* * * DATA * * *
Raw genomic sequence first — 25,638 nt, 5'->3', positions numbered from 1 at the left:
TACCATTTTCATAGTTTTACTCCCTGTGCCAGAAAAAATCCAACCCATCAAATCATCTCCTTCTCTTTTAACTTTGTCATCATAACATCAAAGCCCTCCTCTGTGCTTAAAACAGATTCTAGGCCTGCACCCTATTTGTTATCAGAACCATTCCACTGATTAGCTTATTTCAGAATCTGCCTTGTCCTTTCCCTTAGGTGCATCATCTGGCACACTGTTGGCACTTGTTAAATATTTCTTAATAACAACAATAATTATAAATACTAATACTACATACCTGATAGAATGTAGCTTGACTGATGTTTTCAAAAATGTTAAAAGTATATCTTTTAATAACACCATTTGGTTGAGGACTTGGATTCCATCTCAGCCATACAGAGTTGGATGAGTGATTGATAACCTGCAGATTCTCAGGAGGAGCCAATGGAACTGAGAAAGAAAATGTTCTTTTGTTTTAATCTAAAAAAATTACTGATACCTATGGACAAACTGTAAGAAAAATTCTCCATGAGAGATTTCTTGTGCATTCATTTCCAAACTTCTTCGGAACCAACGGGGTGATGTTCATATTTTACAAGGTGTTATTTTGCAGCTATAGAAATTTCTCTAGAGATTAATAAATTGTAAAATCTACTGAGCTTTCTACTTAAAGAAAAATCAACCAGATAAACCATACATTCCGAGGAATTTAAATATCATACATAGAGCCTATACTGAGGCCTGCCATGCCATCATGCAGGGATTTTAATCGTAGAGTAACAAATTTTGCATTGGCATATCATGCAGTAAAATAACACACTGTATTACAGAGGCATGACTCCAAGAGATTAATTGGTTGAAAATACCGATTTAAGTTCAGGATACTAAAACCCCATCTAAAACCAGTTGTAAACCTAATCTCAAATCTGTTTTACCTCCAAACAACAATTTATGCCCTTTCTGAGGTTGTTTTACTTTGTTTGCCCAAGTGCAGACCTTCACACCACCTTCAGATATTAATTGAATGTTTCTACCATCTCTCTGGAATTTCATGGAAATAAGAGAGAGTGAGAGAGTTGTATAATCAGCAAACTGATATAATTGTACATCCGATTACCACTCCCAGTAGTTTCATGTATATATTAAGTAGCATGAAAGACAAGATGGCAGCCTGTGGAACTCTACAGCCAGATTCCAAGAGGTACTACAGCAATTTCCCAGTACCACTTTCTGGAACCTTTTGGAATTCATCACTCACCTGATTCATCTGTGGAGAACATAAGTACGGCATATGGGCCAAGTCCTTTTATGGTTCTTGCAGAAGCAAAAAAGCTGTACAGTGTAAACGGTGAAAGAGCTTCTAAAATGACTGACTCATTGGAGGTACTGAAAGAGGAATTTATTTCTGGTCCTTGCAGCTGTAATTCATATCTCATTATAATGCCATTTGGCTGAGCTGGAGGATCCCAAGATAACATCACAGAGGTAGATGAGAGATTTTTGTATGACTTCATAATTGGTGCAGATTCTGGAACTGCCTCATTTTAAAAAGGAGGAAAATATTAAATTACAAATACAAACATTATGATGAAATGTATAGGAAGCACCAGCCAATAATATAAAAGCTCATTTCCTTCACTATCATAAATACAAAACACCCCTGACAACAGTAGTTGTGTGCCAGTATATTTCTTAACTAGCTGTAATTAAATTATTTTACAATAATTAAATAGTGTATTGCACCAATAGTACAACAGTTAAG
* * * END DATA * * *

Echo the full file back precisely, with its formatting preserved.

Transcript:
Raw genomic sequence first — 25,638 nt, 5'->3', positions numbered from 1 at the left:
TACCATTTTCATAGTTTTACTCCCTGTGCCAGAAAAAATCCAACCCATCAAATCATCTCCTTCTCTTTTAACTTTGTCATCATAACATCAAAGCCCTCCTCTGTGCTTAAAACAGATTCTAGGCCTGCACCCTATTTGTTATCAGAACCATTCCACTGATTAGCTTATTTCAGAATCTGCCTTGTCCTTTCCCTTAGGTGCATCATCTGGCACACTGTTGGCACTTGTTAAATATTTCTTAATAACAACAATAATTATAAATACTAATACTACATACCTGATAGAATGTAGCTTGACTGATGTTTTCAAAAATGTTAAAAGTATATCTTTTAATAACACCATTTGGTTGAGGACTTGGATTCCATCTCAGCCATACAGAGTTGGATGAGTGATTGATAACCTGCAGATTCTCAGGAGGAGCCAATGGAACTGAGAAAGAAAATGTTCTTTTGTTTTAATCTAAAAAAATTACTGATACCTATGGACAAACTGTAAGAAAAATTCTCCATGAGAGATTTCTTGTGCATTCATTTCCAAACTTCTTCGGAACCAACGGGGTGATGTTCATATTTTACAAGGTGTTATTTTGCAGCTATAGAAATTTCTCTAGAGATTAATAAATTGTAAAATCTACTGAGCTTTCTACTTAAAGAAAAATCAACCAGATAAACCATACATTCCGAGGAATTTAAATATCATACATAGAGCCTATACTGAGGCCTGCCATGCCATCATGCAGGGATTTTAATCGTAGAGTAACAAATTTTGCATTGGCATATCATGCAGTAAAATAACACACTGTATTACAGAGGCATGACTCCAAGAGATTAATTGGTTGAAAATACCGATTTAAGTTCAGGATACTAAAACCCCATCTAAAACCAGTTGTAAACCTAATCTCAAATCTGTTTTACCTCCAAACAACAATTTATGCCCTTTCTGAGGTTGTTTTACTTTGTTTGCCCAAGTGCAGACCTTCACACCACCTTCAGATATTAATTGAATGTTTCTACCATCTCTCTGGAATTTCATGGAAATAAGAGAGAGTGAGAGAGTTGTATAATCAGCAAACTGATATAATTGTACATCCGATTACCACTCCCAGTAGTTTCATGTATATATTAAGTAGCATGAAAGACAAGATGGCAGCCTGTGGAACTCTACAGCCAGATTCCAAGAGGTACTACAGCAATTTCCCAGTACCACTTTCTGGAACCTTTTGGAATTCATCACTCACCTGATTCATCTGTGGAGAACATAAGTACGGCATATGGGCCAAGTCCTTTTATGGTTCTTGCAGAAGCAAAAAAGCTGTACAGTGTAAACGGTGAAAGAGCTTCTAAAATGACTGACTCATTGGAGGTACTGAAAGAGGAATTTATTTCTGGTCCTTGCAGCTGTAATTCATATCTCATTATAATGCCATTTGGCTGAGCTGGAGGATCCCAAGATAACATCACAGAGGTAGATGAGAGATTTTTGTATGACTTCATAATTGGTGCAGATTCTGGAACTGCCTCATTTTAAAAAGGAGGAAAATATTAAATTACAAATACAAACATTATGATGAAATGTATAGGAAGCACCAGCCAATAATATAAAAGCTCATTTCCTTCACTATCATAAATACAAAACACCCCTGACAACAGTAGTTGTGTGCCAGTATATTTCTTAACTAGCTGTAATTAAATTATTTTACAATAATTAAATAGTGTATTGCACCAATAGTACAACAGTTAAG